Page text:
: Chase is giving customers one extra day before charging overdraft fees, which still yield billions of dollars for banks

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JPMorgan Chase JPM, +1.18% customers got a little more breathing room on overdraft fees, but not as much as some other big banks are allowing.

Starting Tuesday, Chase customers were given one extra day to cover an overdraft before they’re charged an insufficient fund fee of $34.

The change is among many actions the bank announced in December regarding overdraft fees. Chase will give customers until the end of the next business day to cover the overdrawn amount in their accounts to avoid being charged a fee.

Previously, the bank gives customers until the end of the same business day to cover any overdrawn amount that’s more than $50. Overdrafts lower than $50 would not incur an overdraft fee.

Fourteen of the country’s 20 largest banks have either eliminated some overdraft or non-sufficient fees or made other changes to relieve pressure on consumers, according to a snapshot of the banks’ latest practices published by the CFPB in February. The snapshot showed that Wells Fargo took in $1 billion in overdraft or non-sufficient funds fees in the nine-month period ending in September 2021. JPMorgan Chase took in $924 million and Bank of America saw $832 million in revenue from overdraft or non-sufficient funds fees during that same period.

Since last year, big banks have been under pressure from the Consumer Financial Protection Bureau, the government’s lead consumer watchdog agency, to eliminate overdraft fees. The largest banks in the country — JPMorgan Chase, Wells Fargo WFC, +1.98% and Bank of America BAC, +1.88%take in billions of dollars annually in overdraft fees and other non-sufficient fund fees, according to a CFPB published last December. 

The CFPB promised a crackdown on overdraft fees on behalf of consumers. The fees disproportionately harm low-income, Black and Latino account holders, the Center for Responsible Lending previously told MarketWatch. After the CFPB report came out, several banks announced that they would reduce or eliminate overdraft fees.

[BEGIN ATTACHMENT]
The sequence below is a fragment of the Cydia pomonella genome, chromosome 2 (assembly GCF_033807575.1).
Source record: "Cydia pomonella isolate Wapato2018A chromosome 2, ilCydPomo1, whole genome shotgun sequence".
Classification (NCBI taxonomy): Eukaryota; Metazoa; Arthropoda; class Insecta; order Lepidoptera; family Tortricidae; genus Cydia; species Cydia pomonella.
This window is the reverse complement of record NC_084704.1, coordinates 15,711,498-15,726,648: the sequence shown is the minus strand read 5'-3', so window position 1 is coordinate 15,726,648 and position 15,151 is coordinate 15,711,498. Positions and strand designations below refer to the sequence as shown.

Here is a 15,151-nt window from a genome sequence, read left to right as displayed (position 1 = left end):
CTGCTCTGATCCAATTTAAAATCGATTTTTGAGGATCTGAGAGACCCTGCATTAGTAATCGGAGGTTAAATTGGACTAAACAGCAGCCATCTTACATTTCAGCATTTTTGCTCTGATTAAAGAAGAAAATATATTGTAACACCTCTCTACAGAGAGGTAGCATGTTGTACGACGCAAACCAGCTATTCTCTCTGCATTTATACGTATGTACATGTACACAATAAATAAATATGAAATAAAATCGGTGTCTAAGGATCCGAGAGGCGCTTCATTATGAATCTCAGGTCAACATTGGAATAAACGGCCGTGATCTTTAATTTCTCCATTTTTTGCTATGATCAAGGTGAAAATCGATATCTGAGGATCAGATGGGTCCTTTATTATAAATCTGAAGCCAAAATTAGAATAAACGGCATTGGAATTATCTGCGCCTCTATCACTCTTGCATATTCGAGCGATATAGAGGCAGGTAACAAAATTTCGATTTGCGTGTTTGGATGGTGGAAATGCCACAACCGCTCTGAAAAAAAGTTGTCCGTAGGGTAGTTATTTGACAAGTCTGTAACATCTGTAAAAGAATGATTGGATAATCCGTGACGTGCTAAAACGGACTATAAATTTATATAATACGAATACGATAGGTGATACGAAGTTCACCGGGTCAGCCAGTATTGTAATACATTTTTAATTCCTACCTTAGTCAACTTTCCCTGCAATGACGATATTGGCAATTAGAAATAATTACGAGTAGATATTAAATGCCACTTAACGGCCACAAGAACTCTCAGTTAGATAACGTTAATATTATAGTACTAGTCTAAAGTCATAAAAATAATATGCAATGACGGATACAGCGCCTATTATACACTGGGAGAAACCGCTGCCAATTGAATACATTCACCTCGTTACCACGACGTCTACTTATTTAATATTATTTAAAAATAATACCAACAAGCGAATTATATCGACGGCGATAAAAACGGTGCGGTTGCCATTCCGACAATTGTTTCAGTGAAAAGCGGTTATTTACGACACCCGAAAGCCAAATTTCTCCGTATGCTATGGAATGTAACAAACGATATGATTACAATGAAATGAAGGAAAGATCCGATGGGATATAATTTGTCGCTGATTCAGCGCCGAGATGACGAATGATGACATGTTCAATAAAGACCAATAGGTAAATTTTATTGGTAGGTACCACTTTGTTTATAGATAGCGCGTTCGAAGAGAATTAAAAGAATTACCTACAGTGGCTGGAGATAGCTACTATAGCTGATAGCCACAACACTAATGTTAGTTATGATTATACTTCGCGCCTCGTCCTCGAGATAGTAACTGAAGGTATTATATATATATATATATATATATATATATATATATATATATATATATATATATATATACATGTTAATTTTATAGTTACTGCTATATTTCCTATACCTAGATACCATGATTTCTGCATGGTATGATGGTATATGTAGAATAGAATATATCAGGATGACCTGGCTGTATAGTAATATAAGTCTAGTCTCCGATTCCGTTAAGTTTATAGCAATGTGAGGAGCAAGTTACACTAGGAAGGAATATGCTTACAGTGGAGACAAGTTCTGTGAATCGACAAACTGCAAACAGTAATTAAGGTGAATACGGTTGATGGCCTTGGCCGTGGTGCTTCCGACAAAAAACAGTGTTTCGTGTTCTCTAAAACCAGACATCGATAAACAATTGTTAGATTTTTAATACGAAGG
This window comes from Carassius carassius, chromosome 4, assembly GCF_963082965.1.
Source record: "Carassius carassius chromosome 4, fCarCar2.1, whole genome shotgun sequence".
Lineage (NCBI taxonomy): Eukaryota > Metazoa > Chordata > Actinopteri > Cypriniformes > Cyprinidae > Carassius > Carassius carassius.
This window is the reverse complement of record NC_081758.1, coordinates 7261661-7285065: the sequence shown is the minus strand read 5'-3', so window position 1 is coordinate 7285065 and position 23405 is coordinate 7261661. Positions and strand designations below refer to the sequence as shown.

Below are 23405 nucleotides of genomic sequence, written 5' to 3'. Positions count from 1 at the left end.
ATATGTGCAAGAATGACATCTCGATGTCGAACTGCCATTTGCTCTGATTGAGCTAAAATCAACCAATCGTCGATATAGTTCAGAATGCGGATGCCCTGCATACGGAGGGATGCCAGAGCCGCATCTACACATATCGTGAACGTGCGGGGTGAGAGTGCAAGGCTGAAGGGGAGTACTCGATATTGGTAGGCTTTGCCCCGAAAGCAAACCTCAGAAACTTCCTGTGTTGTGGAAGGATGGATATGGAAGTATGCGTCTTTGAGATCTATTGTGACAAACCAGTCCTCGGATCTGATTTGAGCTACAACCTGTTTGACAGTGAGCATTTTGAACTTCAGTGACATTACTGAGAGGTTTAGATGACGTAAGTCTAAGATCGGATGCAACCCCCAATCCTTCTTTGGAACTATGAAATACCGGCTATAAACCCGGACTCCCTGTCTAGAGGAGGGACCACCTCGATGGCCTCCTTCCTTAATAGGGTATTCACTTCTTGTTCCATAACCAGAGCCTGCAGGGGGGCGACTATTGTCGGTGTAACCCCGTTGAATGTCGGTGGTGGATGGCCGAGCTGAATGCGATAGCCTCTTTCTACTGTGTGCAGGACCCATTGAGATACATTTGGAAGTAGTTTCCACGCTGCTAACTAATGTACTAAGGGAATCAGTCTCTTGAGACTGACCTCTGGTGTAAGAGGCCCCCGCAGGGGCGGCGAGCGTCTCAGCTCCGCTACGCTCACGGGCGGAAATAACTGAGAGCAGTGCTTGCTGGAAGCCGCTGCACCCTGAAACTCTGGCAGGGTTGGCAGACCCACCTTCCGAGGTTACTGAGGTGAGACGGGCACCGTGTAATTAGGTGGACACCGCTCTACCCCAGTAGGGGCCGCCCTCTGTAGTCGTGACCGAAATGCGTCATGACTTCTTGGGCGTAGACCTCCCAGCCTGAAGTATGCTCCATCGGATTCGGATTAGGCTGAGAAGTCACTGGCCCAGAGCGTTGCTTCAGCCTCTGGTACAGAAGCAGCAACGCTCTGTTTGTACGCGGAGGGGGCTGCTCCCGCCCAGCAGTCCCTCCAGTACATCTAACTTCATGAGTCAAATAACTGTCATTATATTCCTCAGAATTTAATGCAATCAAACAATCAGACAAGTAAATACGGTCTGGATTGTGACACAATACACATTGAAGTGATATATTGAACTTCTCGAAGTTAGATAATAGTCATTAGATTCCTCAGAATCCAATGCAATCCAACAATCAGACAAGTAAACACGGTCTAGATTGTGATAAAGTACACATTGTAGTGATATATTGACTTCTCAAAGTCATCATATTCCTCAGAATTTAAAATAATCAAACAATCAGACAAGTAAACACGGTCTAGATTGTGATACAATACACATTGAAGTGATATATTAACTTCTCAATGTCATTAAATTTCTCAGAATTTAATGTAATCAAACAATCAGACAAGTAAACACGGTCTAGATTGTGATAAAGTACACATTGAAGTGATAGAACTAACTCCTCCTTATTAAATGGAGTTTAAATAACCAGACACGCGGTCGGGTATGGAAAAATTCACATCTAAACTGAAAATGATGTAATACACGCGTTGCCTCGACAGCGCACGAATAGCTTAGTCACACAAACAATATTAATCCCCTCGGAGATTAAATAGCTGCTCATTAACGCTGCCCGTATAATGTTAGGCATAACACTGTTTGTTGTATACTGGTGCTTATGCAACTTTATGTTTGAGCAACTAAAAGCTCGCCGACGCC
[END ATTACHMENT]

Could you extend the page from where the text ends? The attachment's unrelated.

Chase announced in January that it would eliminate its non-sufficient funds (NSF) fee and increase its overdraft buffer by $5 to $50 to help consumers avoid fees. 

Bank of America announced in January that it would reduce its overdraft fees from $35 to $10 and eliminate its $12 “Balance Connect” fee for overdraft protection transfers. Those changes went into effect in May. Wells Fargo announced several changes in January, including a 24-hour grace period for overdraft and the elimination of NSF fees.

Several U.S. senators, led by Sen. Elizabeth Warren, a Democrat from Massachusetts, wrote a letter in May to CEOs of the three largest banks, urging them to end overdraft fees as a whole. The letter was sent out ahead of a Senate hearing on bank overdraft fees where Warren said Wells Fargo, Bank of America and Chase were “still squeezing families on overdraft fees.”

“Customers have told us that they value access to overdraft services to help them when they’re short on any given day or in a time of need. Chase covers millions of transactions annually for billions of dollars in payments for customers who lacked sufficient funds and as a result of the many changes we’ve made over time, more than half of these transactions do not incur any fee at all,” said a Chase spokesperson. 

Wells Fargo and Bank of America had no new comments for the latest update on Chase and their own practices.  

“We are paying close attention to changes banks are making in the overdraft space and continuing to evaluate the impact of these changes on consumers,” a CFPB spokesperson told MarketWatch.

This article was originally published by Marketwatch.com. Read the original article here.

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